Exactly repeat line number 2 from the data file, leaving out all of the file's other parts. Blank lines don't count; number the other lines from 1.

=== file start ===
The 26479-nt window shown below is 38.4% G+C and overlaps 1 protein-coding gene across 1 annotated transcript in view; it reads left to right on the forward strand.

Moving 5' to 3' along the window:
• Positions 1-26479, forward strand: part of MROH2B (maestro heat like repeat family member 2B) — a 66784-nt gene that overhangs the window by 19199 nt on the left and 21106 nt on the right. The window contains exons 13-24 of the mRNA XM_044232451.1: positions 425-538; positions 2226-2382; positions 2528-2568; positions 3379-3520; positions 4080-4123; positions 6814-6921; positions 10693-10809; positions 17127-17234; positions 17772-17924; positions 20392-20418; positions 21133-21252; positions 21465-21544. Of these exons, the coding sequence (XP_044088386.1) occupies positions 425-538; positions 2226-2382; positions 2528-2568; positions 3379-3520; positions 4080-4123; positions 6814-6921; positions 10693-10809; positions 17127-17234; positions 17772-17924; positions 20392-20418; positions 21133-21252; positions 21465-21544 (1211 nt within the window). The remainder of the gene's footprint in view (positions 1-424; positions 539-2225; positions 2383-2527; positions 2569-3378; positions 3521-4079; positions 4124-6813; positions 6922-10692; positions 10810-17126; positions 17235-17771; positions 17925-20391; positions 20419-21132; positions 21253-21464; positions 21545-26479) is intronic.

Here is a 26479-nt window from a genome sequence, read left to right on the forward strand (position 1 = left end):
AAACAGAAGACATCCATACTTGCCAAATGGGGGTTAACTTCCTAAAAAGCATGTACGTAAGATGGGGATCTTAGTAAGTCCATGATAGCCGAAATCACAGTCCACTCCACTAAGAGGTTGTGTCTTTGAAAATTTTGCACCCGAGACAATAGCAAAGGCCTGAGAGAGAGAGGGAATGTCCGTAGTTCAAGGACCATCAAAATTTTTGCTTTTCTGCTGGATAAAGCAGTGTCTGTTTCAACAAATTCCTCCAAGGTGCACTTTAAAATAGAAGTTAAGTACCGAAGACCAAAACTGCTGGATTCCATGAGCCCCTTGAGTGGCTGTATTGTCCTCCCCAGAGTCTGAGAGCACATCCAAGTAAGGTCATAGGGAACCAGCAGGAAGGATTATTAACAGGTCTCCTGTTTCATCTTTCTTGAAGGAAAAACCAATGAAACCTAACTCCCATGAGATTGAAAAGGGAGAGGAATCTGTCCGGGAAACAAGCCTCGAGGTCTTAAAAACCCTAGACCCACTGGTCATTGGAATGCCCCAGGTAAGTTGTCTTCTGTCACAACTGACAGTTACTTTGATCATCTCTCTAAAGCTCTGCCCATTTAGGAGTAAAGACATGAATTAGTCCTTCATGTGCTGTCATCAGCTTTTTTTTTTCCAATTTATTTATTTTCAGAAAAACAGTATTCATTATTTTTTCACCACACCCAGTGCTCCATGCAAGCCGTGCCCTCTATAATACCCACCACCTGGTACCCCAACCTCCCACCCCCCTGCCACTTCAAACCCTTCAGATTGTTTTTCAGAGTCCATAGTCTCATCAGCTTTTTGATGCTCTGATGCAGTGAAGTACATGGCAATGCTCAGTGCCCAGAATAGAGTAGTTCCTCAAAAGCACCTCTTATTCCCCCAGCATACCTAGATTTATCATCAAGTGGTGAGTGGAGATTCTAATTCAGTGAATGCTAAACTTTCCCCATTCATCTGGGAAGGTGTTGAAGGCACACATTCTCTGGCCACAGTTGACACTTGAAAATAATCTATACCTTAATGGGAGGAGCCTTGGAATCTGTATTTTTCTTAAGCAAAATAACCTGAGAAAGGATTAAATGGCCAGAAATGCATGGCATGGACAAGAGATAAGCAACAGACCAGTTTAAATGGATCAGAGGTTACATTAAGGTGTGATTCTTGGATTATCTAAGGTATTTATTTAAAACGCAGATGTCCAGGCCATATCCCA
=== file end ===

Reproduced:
Moving 5' to 3' along the window: